Silo art: What you need to know

October 13, 2017

The Sheep Hills silo painted by Adnate. Picture: Aerial Digital Technologies

Across the flat and sprawling lanscape of the Goulburn Valley and Southern Riverina, among streches of highway and towering trees, there are few things as constant as grain silos.

As Wimmera Mallee communities continue to complete their Silo Art Trail, which will feature six sillos across the region transformed into works of art, it has become a source of inspiration for many, with each silos seen as a potential canvas.

This unique outdoor gallery has captured imaginations and prompted many communities across the region to look at their own structures through fresh eyes.

So, if you're interested in transforming your town's silo, here's what you need to know. If you have any other questions, or simply an idea, contact Alana Christensen on 5820 3237 or email

Silo Art Trail

The Silo Art Trail is a compilation of six silos stretching throughout the Wimmera-Mallee district covering the towns of Brim, Patchewollock, Sheep Hills, Roseberry, Rupanyip and Lacelles.

Stretching over 200km, the silos have seen artists such as Adnate, Fintan Magee and Kaff-eine paint 30m murals of local faces on these silos.

Made possible through state and federal government funding, the Graincorp owned silos were the brain child of Melbourne street art network Juddy Roller.

More images and information can be found at the Silo Art Trail's Facebook and Instagram.

Graincorp and proposals

Many of the silos in the region, including those used throughout the Silo Art Trail, are owned by Graincorp. The company has welcomed the work by local communities and artists to make the trail possible and is open to considering further proposals.

The company have outlined proposal requirements in this document, with further information able to be sourced from here.

To be considered, any proposed project must have the demonstrated support of the local council, community group(s) and broader community. Community groups wishing to discuss a proposed project with GrainCorp must provide at a minimum:

  • A detailed design concept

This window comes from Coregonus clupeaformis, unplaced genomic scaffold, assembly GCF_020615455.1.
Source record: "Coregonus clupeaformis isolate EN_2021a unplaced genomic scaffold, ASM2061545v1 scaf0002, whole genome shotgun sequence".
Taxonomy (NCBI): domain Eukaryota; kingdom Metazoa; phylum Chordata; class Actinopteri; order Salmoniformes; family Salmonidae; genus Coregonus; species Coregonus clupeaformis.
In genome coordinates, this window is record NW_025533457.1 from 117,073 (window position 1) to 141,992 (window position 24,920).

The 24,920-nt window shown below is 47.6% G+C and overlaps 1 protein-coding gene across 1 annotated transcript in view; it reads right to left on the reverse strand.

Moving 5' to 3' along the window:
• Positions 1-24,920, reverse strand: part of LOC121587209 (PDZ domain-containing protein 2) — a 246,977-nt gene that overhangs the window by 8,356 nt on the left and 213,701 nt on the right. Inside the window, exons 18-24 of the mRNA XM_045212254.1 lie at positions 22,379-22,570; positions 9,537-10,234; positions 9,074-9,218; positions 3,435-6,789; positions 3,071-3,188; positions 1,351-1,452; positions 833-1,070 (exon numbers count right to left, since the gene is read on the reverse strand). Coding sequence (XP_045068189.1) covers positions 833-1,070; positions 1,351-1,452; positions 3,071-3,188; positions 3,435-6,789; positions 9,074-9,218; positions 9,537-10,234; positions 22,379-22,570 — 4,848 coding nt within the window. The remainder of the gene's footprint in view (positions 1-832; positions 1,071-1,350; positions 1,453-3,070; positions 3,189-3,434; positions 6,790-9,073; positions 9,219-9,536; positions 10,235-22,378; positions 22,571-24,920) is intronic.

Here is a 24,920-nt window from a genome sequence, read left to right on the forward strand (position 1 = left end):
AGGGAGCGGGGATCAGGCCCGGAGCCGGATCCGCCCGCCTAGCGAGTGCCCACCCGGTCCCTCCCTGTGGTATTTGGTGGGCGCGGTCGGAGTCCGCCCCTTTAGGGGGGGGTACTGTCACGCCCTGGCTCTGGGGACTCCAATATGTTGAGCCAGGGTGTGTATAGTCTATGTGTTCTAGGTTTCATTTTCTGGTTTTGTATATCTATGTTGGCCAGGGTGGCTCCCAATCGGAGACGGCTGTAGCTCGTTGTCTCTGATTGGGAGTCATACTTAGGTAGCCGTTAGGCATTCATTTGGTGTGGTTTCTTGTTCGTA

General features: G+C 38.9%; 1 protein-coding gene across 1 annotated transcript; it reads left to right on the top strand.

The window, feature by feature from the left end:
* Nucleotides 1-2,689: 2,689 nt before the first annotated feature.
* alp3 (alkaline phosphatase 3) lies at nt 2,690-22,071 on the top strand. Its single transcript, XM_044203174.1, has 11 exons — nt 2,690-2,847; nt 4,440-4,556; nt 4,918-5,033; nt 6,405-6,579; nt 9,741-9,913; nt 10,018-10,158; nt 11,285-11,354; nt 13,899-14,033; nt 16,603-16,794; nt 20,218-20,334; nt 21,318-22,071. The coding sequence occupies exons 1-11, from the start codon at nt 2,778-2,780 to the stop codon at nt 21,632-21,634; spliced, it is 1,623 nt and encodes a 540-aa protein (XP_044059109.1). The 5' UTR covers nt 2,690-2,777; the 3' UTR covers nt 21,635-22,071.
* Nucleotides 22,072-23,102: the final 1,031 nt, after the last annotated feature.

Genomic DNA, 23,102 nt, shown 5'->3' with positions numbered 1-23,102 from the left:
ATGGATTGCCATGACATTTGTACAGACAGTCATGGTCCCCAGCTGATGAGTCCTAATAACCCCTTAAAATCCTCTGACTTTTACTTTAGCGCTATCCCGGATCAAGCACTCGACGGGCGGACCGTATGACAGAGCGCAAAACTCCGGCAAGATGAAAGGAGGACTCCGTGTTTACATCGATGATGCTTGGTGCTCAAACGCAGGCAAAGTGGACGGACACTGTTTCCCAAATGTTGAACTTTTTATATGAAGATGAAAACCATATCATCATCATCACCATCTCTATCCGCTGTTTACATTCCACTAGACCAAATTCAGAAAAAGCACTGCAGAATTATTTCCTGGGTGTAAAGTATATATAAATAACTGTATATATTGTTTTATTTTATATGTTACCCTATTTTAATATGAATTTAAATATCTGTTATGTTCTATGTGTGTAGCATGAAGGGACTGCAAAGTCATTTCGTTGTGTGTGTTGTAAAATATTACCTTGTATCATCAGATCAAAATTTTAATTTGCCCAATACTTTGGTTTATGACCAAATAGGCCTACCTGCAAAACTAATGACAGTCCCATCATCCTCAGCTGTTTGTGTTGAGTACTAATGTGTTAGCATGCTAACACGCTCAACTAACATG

• Artist’s name and portfolio
  • Details of local government & community group support
  • Details of how the project would be funded
  • Proposed project timeline

GrainCorp will consider proposals involving artwork focused on:

  • The local community and/or its history
  • Farming, grain and food production
  • Life in a regional area
  • Safety

Whilst Graincorp have no provided any additional funding to the creation of the Silo Art Trail, they did contribute to ensuring the space was safe and ready to be painted.

To contact Graincorp with any questions or a proposal, email their team at: with the subject line "Silo Art".


The Silo Art Trail secured both federal and state funding to the tune of approximately $40,000 to $50,000 per silo, with most of those funds being put towards the artists fee.

The Victorian Government contribution came through a Creative Victoria grant, which provided $200,000 in funding for the Silo Art Trail. Both Creative Industries Minister Martin Foley and Tourism and Major Events Minister John Eren have stated they are open to hearing proposals regarding further silo art projects. You can read what they told the Country News here and here.

Both ministers stressed that there must be community support and a clear proposal to apply for funding. For a list of funding and support options provided through Creative Victoria visit here.

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